“There’s not much going on in these villages. Most don’t even have electricity, so it’s exciting when we come along. But you can also tell that the people want to improve their communities and lives. You see these masses of people getting engaged and riled up by the discussions.”

The football festivals are not always successful, however, and Lund has discovered that the tournaments can polarise some communities. He recounts one recent event that had to be cancelled when teams from rival villages came close to fighting. Experiences like these have left him feeling dejected and prepared to shelve the entire project.

“But our partners in Sierrra Leone convinced me that the conflicts actually showed how much the work was needed. That a football match could almost lead to violence demonstrates how much the legacy of the war is still present in people’s minds. So we decided to set up peace accords – documents where the teams agree to treat each other with respect.”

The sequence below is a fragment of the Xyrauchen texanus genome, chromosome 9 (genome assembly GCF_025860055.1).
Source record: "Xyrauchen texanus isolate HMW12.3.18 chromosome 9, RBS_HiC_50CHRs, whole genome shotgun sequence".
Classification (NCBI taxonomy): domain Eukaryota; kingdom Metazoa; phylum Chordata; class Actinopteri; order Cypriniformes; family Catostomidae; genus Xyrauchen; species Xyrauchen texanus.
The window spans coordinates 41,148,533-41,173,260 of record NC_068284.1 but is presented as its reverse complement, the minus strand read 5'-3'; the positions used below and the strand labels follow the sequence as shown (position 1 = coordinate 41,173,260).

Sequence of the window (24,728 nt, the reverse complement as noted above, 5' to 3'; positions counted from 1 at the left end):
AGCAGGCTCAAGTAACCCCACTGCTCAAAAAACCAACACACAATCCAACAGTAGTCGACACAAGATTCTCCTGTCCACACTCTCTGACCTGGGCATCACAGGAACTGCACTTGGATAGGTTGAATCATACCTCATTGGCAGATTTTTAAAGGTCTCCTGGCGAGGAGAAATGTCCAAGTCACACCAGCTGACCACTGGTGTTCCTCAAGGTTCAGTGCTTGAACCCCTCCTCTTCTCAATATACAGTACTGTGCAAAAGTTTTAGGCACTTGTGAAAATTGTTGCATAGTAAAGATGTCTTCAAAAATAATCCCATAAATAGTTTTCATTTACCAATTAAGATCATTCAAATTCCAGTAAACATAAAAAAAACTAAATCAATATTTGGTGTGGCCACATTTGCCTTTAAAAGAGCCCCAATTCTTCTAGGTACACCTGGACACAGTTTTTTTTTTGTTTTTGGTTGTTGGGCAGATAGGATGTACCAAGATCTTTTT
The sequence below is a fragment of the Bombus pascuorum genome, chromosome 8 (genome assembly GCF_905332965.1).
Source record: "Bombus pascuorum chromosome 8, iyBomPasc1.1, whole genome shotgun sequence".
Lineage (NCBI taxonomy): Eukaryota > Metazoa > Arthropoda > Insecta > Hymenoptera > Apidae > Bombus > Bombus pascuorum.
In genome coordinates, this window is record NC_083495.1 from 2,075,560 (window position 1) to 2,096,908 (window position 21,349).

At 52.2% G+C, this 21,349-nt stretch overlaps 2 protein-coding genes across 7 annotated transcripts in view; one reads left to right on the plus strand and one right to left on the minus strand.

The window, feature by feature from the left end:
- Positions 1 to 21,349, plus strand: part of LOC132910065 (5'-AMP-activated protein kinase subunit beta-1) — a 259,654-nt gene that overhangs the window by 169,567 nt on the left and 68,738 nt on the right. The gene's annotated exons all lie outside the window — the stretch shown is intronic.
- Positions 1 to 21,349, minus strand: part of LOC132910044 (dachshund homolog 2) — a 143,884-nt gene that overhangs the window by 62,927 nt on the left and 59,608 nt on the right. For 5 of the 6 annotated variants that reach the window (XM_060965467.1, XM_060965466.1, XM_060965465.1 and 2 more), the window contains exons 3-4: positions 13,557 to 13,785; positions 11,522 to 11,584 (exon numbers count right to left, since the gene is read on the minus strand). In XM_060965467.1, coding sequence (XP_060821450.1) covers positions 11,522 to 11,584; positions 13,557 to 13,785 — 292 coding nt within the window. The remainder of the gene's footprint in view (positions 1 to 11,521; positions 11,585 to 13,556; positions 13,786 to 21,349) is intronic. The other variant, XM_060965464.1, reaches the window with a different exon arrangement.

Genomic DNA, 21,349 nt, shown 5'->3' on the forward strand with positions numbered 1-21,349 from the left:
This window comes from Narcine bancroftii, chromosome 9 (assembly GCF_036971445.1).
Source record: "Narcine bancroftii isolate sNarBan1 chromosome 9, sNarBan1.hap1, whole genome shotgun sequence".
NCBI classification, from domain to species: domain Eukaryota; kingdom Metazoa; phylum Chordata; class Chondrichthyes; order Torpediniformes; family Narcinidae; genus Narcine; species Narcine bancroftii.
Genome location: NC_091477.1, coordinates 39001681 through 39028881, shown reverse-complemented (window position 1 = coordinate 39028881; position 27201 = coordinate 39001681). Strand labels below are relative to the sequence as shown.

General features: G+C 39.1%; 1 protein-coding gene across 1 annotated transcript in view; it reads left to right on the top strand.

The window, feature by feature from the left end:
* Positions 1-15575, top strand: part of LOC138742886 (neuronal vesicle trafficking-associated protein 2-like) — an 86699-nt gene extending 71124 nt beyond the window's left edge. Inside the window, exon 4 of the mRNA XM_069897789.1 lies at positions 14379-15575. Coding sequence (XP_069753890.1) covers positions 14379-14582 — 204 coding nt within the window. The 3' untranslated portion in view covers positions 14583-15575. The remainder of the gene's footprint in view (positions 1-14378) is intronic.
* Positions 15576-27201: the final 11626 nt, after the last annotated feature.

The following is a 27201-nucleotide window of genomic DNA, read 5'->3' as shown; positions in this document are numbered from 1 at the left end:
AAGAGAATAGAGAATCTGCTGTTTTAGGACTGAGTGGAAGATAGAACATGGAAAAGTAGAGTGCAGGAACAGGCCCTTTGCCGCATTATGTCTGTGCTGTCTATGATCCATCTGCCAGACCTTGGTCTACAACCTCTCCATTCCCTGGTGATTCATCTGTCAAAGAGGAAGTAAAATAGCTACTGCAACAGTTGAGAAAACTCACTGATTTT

Despite these issues, Lund says he has witnessed the power of the organisation’s strategy. He recalls how one girl was supposed to play opposite a man who had raped her during the war. She told a Peace Ambassador, who reached out to the man. He broke down and said he wanted to meet her and apologise. They met before the match, and she forgave him.

Lund hopes Play31’s success can be brought to northern Uganda, a region which was terrorised by warlord Joseph Kony and his Lord’s Resistance Army from the 1980s until around 2006.

To provide a lasting impact in the communities Play31 visits, they educate high-standing members to serve as Peace Ambassadors. Their role is to promote the focus and importance of rights, while also serviing to diffuse potential conflicts as they arise. (Photo: Play31)
To provide a lasting impact in the communities Play31 visits, they educate high-standing members to serve as Peace Ambassadors. Their role is to promote the focus and importance of rights, while also serviing to diffuse potential conflicts as they arise. (Photo: Play31)

Lomborg’s no fan
While anecdotes are powerful, Lund says the NGO could do more to measure and document its impact, and he has found a company to help. The organisation is also not universally admired. Last year, Lund participated in ‘The Biggest Loser’, a Danish TV show in which different NGOs competed for funding. One of the panellists was the controversial economist Bjørn Lomborg, who argued that Play31’s impact was limited and, therefore, not worthy of funding.